By Gregory Viscusi
Thursday, April 15, 2010
April 14 (Bloomberg) -- President Barack Obama signed an executive order freezing the assets of Somali militias that could also make it illegal for U.S. ship owners to pay ransoms to pirates.
The executive order signed late yesterday bars any U.S. citizens and companies, as well as their overseas branches, from having financial dealings with a list of 11 militia leaders and the Islamic guerrilla group al-Shabaab, as well anyone that has “engaged in acts that directly or indirectly threaten the peace, security, or stability of Somalia.”
While never using the word “ransom,” the order includes “acts of piracy and armed robbery at sea” among those acts.
“The wording could definitely be construed to make payments of ransoms illegal,” Bruce Paulsen, a partner at Seward & Kissel in New York, who negotiated a ransom payment with Somali pirates for a U.S. owned ship hijacked in 2008, said in a telephone interview. “The wording is just vague enough to give the Treasury some flexibility in how they apply it.”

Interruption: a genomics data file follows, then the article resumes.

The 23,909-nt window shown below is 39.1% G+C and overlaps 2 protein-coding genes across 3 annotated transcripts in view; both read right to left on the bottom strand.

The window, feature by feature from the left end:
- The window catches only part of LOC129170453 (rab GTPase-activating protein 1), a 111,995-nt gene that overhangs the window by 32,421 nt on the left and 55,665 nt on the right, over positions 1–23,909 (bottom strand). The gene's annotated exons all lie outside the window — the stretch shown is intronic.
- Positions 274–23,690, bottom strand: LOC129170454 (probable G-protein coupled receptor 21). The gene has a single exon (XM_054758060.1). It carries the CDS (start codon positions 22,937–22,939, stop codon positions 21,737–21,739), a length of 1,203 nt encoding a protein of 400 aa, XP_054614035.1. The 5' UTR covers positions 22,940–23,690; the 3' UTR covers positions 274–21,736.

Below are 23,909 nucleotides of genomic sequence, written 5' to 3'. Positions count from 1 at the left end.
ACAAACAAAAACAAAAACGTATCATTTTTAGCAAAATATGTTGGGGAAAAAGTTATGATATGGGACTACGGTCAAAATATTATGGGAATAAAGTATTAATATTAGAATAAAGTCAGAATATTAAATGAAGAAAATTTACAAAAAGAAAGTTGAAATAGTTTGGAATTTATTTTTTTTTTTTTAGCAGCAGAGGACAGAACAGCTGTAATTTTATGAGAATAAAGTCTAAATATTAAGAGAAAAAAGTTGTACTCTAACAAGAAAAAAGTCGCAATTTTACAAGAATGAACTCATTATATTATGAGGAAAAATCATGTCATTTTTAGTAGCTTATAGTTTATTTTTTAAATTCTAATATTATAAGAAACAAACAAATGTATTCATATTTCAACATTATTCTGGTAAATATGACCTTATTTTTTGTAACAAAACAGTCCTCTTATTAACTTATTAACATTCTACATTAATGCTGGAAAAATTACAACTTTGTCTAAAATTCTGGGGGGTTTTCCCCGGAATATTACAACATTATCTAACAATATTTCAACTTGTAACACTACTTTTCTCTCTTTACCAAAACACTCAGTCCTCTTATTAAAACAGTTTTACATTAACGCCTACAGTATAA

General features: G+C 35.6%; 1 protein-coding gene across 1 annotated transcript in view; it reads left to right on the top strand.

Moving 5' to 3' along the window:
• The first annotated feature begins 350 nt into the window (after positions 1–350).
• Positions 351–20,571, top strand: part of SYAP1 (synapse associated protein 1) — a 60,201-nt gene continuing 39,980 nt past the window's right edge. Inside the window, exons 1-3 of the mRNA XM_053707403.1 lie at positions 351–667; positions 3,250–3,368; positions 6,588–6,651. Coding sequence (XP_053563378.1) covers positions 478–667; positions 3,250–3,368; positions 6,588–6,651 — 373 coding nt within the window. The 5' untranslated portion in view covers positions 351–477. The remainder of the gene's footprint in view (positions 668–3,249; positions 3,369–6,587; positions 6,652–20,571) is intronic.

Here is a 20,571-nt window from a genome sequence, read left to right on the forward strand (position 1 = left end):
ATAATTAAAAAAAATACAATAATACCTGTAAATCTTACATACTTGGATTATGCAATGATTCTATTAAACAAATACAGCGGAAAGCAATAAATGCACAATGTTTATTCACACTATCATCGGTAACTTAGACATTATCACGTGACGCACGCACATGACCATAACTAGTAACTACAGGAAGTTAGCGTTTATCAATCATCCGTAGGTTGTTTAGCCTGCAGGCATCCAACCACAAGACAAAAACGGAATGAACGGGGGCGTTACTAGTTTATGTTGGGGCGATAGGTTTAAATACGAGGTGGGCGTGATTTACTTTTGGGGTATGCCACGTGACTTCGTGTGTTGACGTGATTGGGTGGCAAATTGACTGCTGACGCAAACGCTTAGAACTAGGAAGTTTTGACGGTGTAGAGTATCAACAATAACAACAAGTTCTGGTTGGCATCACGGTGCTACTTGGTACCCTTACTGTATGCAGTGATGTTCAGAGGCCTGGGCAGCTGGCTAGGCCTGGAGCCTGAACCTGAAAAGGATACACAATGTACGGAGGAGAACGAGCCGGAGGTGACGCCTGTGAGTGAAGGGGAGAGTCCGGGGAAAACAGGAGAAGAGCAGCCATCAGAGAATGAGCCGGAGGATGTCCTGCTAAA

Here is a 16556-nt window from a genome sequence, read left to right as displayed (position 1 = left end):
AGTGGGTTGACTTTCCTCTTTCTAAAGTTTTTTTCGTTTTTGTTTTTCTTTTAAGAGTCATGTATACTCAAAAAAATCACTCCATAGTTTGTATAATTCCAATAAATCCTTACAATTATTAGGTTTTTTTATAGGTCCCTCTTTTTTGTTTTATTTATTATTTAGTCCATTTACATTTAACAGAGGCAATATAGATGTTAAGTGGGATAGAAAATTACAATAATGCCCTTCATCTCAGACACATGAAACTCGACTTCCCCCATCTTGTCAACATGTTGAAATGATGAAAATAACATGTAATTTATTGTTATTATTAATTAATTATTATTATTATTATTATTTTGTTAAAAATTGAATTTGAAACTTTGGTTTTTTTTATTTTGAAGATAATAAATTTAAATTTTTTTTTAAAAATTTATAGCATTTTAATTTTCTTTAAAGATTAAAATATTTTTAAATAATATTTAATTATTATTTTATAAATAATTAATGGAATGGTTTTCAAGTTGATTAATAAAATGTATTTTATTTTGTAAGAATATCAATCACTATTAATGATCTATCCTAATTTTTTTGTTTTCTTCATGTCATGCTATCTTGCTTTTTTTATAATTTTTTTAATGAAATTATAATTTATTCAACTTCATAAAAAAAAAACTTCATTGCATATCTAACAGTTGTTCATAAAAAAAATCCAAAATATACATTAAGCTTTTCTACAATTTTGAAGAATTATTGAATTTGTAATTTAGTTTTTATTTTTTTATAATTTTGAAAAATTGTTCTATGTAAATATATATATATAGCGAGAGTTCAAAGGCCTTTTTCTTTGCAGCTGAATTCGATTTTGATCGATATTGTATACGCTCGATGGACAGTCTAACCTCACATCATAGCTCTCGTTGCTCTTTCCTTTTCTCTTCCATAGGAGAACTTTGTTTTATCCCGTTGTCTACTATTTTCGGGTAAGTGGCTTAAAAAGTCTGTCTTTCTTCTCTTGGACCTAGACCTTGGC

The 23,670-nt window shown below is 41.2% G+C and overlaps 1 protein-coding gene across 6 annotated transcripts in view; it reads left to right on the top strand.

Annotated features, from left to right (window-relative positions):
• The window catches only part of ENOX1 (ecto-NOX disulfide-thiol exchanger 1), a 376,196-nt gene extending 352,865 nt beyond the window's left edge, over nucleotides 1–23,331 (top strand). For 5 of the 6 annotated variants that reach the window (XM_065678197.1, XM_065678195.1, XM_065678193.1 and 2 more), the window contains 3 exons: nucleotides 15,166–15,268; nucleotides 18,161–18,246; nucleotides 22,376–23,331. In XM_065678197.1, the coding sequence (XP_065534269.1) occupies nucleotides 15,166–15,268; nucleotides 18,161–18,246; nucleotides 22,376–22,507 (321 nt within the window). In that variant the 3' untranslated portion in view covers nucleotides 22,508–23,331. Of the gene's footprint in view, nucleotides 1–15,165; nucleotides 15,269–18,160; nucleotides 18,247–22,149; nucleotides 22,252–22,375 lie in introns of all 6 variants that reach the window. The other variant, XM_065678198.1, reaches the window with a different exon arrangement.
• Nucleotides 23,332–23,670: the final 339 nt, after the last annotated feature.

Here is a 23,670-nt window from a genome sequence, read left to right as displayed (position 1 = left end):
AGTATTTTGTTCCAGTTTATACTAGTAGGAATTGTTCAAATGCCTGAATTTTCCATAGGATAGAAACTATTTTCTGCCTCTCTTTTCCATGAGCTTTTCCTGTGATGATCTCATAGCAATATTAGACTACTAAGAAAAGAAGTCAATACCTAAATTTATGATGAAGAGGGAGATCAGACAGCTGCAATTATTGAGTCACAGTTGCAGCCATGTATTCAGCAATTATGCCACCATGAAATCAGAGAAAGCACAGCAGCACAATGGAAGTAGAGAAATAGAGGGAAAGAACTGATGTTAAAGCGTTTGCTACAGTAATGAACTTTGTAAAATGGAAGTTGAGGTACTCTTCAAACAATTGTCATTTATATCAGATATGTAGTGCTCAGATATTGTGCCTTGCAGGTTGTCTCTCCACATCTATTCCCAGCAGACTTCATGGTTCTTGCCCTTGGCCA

U.S. government policy is “to deny hostage takers the benefits of ransom, prisoner releases, policy changes, or other acts of concession,” the White House said in a statement today.
Somali pirates mounted 217 attacks last year, hijacking 47 ships and taking 867 crew members hostage, the London-based International Maritime Bureau said in January. The country has lacked a central government since 1991. Al-Shabaab, which the U.S. says is linked to al-Qaeda, controls much of the center and south of the country, while pirates operate out of ports in the north. The Western-backed government controls a few neighborhoods of the capital, Mogadishu.
Only two U.S. ships have been among those seized. The MV Biscaglia, a U.S.-owned and Liberian flagged chemical tanker was taken in November 2008 and freed in January 2009 after the payment of an undisclosed ransom negotiated by Paulsen.
In April 2009, Somali pirates briefly seized the U.S. flagged Maersk Alabama before the crew took back control of the ship. U.S. navy snipers later freed the captain of the ship that the pirates had been holding hostage.
Rear Admiral Peter Hudson, commander of the European Union anti-piracy fleet, said in a December interview in London that shipping companies paid $80 million to $100 million in ransom money to Somali pirates in the previous two years. He also said there appeared to be no link between al-Shabaab and the pirates.
--Editors: Paul Tighe
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